Finding My Voice

When I first started this blog I was in a dark space and just needed to start writing. The journey was going to take me places that I wanted to go, but had no clue how I was going to get there. I just knew that I would. I knew that it was going to be raw, deep, ethereal, primitively strong, and absurdly positive.

Where am I now that I started this? I’m co-authoring two books and writing blogs on health & wellness for a nutraceutical company. My written voice is clearly defined in the blogs, but the books have been more of a challenge. That’s what this is really about, defining the way I want people to hopefully describe my writing. Confident in my knowledge and delivery with an ethereal feeling.

In the past I’ve attempted to have my readers believe that I know what I’m talking about by being over-academic and in turn not making much sense even when it comes to topics like ice hockey, mountain biking, and strength & conditioning. However that is not how I speak when I’m teaching. It was pointed out that I have a spiritual way of speaking and teaching when it involves topics that I’m passionate about and when the information needs to be backed up by a reference, I’ve got it readily available. This is not coming across in my writing.

I don’t want my readers to finish a piece feeling as if what they’ve just read has been pulled out of the ethers by someone spewing  random tidbits of ideas that have willy-nilly popped into my brain by some figment of my imagination. On the contrary, I want my reader to trust me that I’ve put in the grunt work of researching, reading, and discussing relivant material to deliver information that is easily palitable with little traces of confusing scientific jargon that only dilute the essential messages of what I’m attempting to get across.

In the end, I want to be satisfied knowing I have done my very best to authentically positively impact the lives of those who read my work. Regardless of the topic, my intention is to inspire others to take right action in their lives.

books stack old antique
Photo by Pixabay on Pexels.com

 

 

Published by: Coach DanielH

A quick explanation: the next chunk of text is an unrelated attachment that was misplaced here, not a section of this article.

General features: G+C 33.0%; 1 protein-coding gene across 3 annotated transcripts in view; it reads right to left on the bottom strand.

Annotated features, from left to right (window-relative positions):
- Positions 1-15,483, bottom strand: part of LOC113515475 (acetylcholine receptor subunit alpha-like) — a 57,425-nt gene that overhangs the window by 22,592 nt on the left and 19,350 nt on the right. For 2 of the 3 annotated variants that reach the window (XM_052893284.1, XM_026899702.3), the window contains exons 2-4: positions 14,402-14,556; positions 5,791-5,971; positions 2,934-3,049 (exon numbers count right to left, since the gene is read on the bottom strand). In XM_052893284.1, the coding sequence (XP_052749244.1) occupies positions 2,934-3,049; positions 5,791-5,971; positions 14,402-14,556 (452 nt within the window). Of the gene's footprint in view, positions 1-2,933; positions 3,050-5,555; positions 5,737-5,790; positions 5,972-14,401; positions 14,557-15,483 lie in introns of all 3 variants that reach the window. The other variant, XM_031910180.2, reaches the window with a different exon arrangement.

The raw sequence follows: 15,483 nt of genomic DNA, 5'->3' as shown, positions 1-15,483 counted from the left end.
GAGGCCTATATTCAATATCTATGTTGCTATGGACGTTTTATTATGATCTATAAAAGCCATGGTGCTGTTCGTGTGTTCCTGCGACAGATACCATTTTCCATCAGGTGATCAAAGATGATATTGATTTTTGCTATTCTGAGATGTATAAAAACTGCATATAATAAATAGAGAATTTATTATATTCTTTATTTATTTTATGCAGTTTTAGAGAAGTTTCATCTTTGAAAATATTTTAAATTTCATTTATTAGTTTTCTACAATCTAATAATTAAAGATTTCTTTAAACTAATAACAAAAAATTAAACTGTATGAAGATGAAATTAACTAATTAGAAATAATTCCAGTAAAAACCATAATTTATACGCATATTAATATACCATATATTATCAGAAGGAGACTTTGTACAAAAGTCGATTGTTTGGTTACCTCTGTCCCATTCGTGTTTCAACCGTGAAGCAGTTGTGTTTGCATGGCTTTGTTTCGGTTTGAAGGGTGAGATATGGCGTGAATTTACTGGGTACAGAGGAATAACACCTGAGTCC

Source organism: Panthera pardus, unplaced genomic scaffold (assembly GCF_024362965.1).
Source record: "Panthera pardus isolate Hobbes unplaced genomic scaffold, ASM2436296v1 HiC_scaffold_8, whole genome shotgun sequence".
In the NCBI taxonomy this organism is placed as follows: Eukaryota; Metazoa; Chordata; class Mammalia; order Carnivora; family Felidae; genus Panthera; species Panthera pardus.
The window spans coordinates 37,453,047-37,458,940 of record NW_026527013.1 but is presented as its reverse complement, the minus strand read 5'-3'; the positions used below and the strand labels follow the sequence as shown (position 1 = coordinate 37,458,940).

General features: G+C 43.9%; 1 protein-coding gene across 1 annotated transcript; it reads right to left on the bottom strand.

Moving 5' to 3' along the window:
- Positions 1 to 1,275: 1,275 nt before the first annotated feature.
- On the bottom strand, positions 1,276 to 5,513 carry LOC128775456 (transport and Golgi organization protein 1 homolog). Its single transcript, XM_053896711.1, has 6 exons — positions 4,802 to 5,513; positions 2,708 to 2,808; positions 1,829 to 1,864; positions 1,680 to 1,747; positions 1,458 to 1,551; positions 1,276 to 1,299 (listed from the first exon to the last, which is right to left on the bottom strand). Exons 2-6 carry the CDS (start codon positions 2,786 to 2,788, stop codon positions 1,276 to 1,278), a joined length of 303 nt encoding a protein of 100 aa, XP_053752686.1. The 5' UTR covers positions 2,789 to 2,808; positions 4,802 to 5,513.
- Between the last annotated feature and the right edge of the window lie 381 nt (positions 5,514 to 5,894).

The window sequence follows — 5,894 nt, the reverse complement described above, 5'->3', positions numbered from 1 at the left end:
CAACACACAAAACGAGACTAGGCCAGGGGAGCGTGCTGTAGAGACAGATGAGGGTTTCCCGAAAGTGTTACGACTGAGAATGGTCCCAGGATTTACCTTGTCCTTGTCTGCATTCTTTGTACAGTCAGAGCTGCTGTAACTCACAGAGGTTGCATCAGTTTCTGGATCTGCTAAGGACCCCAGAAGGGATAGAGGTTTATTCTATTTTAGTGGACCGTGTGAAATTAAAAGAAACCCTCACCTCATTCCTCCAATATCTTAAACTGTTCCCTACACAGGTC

Daniel Heller is a strength and conditioning coach, working in the field since 2007 where he began as an intern at Hope’s Gym in Monroe, Washington. In 2009, a month after graduating from Bastyr University, Daniel became a Certified Strength and Conditioning Specialist (CSCS) through the National Strength & Conditioning Association (NSCA). Since then, he has served as a strength and conditioning coach in the private sector, helping athletes from youth through college level in ice hockey, figure skating, mountain biking, football, and motocross. He works closely with each athlete’s physical therapists and doctors to ensure safety and performance improvement. In 2013, Daniel received the designation of Registered Strength & Conditioning Coach (RSCC) through the NSCA. On the side Daniel was the exercise physiology, biomechanics, and kinesiology consultant for the Advanced Products Development Team at Oakley Inc. He is the Cofounder and Head Strength & Conditioning Coach at Seattle Institute of Athletic Performance providing Functional Movement Screens, corrective exercises, athletic performance programs, as well as educating athletes and parents on the importance of Long Term Athletic Development (LTAD) and practice of heads up sports. Daniel’s passion for strength and conditioning stems from his days as a competitive ice hockey player and mountain biker, aside from the many recreational sports he participates in. He is the true strength & conditioning coach for competitive youths aiming for long careers as athletes but also the weekend warriors that train during the week to stay safe on the weekends. In 2015, Daniel took a year break from coaching in Seattle, Washington to pursue his dream of acquiring a masters degree. He returned to Seattle in September 2016 with a Masters of Science in Strength & Conditioning from the University of Edinburgh after living in Edinburgh, Scotland for a year. By immersing himself in the cycling community of Scotland, he was inspired to focus his dissertation on competitive cyclists from varying disciplines where he researched a potential method of improving stationary sprint start performance. He is excited to return to coaching mountain biking combining his childhood passion with his academic and applied expertise.

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